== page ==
An Actuary’s Guide to Working from Home

For many CAS members, social distancing requirements have changed work/life balance for at least the next few weeks. Many of you are learning how to deal with an extended work from home period for the first time.  For some folks that means they are alone; others may be dealing with spouses, roommates and kids of all ages sharing your workspace. In the last week I have heard many children and dogs in the background of my conference calls.

When I joined the CAS 16 months ago, I transitioned from working 26 years in a corporate office to primarily working from home, except for a few days a month I spend in the CAS Office in Arlington, Virginia.  One of the first things I did was call CAS Research Actuary Brian Fannin, who also works remotely, my sister, who has worked at home for many years, and a few other colleagues that have experienced working from home.  Their advice was great and though I adopted quickly, there were a few bumps on the road.

Below are a few tips I collected and lessons I learned on the way:

  1. Keep a routine – For those who work in an office, we get up at the same time each morning, take a shower, get ready for work, and proceed with our daily commute.  The best advice I was given was to keep this routine.  I get up at the same time, take a shower, put on work clothes, and “commute” to my office about the same time every day.  I try to eat lunch around the same time, and I try to LEAVE WORK when the day is over.  Leaving work at the end of the day can be surprisingly hard when working from home.
  2. Find an office space that works I am fortunate to have a room in our house that was set up as a TV room for my teenagers. After trying several places around the house, this became my new workspace during the day.  If you have space to close the door, this is beneficial.
  3. Communicate – Working from home can be very isolating. At the CAS, we have started using Microsoft Teams, which helps close the gap.  We use our webcams (another reason to shower) and have a virtual watercooler where we get social interaction.  As great as Teams and web chatting can be, it is also good to pick up the phone sometimes and have a conversation.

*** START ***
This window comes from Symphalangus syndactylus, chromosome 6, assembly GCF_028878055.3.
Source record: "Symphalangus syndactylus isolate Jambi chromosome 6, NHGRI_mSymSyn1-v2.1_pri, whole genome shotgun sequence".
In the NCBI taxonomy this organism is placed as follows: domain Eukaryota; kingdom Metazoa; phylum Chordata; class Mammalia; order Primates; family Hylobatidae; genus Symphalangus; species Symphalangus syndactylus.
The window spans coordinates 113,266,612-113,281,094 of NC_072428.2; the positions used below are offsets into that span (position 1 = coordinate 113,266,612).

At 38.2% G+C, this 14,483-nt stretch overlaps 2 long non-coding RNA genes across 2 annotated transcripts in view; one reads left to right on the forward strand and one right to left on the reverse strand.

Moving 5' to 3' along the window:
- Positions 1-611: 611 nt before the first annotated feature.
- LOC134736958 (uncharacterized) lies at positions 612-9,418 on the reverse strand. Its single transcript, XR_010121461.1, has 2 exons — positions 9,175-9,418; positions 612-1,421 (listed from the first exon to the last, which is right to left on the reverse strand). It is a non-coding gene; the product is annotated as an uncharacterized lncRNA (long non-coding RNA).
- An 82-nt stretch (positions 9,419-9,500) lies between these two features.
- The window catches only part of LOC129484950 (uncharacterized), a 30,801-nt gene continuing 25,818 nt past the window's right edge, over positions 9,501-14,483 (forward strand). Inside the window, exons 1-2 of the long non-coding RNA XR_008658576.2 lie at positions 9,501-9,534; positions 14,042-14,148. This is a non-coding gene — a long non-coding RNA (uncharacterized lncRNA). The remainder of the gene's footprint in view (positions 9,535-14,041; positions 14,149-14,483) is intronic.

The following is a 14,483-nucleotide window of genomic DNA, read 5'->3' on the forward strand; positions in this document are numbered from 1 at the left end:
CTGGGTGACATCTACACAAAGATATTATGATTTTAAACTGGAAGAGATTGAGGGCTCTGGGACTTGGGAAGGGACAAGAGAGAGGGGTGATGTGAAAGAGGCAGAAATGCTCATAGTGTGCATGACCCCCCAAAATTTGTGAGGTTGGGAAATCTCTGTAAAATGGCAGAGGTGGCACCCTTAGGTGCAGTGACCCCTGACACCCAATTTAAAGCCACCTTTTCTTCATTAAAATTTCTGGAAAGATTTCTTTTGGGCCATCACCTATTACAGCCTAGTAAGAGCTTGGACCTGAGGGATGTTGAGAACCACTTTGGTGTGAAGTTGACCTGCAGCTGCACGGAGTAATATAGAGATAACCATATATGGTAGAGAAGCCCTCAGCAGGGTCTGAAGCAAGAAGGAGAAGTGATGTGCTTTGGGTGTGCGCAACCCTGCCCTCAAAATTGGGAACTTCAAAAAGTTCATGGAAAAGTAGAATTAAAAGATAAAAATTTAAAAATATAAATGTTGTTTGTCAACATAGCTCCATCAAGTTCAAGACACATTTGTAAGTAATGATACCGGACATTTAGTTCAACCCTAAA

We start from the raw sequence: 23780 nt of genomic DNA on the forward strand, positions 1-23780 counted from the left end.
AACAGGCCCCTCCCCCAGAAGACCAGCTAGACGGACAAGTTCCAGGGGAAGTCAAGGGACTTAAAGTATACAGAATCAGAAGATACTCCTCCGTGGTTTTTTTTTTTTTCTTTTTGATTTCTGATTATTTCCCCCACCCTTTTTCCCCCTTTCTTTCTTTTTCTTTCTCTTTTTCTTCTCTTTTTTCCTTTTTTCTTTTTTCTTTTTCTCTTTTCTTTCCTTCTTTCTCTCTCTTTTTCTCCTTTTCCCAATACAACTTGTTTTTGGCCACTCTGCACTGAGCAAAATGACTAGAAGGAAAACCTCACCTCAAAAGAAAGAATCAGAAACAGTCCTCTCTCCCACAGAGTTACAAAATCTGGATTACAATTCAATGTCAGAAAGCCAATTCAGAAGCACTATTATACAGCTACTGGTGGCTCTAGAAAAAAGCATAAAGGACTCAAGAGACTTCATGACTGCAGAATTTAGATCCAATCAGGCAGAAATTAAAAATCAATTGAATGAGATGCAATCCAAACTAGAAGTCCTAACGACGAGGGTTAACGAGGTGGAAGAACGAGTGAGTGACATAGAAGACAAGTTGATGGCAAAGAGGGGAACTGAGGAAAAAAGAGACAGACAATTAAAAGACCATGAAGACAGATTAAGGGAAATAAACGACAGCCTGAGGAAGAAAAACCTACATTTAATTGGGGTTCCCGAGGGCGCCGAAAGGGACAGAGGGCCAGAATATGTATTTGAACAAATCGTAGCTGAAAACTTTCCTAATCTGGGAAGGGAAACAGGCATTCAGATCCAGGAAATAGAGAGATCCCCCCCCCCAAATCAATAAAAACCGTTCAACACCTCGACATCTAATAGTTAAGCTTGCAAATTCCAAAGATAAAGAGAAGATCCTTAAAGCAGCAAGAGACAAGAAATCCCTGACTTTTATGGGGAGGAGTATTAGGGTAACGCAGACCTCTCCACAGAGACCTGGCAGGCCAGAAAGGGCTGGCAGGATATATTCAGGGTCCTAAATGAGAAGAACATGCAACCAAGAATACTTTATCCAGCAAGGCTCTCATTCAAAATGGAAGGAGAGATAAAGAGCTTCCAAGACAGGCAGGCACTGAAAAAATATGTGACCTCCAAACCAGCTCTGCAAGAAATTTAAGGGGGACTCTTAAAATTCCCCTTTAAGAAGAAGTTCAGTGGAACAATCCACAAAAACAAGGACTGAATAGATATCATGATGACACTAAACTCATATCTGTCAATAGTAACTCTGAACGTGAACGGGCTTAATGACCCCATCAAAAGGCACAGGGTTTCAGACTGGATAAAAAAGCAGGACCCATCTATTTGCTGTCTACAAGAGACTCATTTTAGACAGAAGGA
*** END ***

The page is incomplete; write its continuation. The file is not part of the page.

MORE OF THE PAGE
4. Get up and move – In an office environment, we get up and talk to coworkers, go to meetings, meet with your boss, etc. You lose that when working at home.  I sometimes find that when I get busy working, I realize I have been sitting for three hours.  It is important to get up and move, preferably every hour.  Use your Fitbit, Apple watch or phone timer to remind you every hour to get up and move.  Take your dog for a quick walk (keeping your social distance), empty your dishwasher, any reason to get away from your desk for a few minutes.
  5. Be careful what you eat – Working from home, all the food in the house is just a few feet away, especially if you are at the kitchen table. It is easy to snack all day when working from home.  I try to keep healthy snacks (fruits, almonds) around, but like any diet the key is learning self-control.
  6. Invest in your workspace – For many of us this may be difficult, as we don’t know how long working from home may last. The great I.T. staff at the CAS provided me with a webcam, laptop, and dual monitors.  I purchased a relatively cheap adjustable table from office depot, and recently added some upgraded computer speakers and a desk lamp with built in phone charger and a USB port.

For the other actuaries who work from home, what works for you?  What are the challenges for those who are new to working from home?

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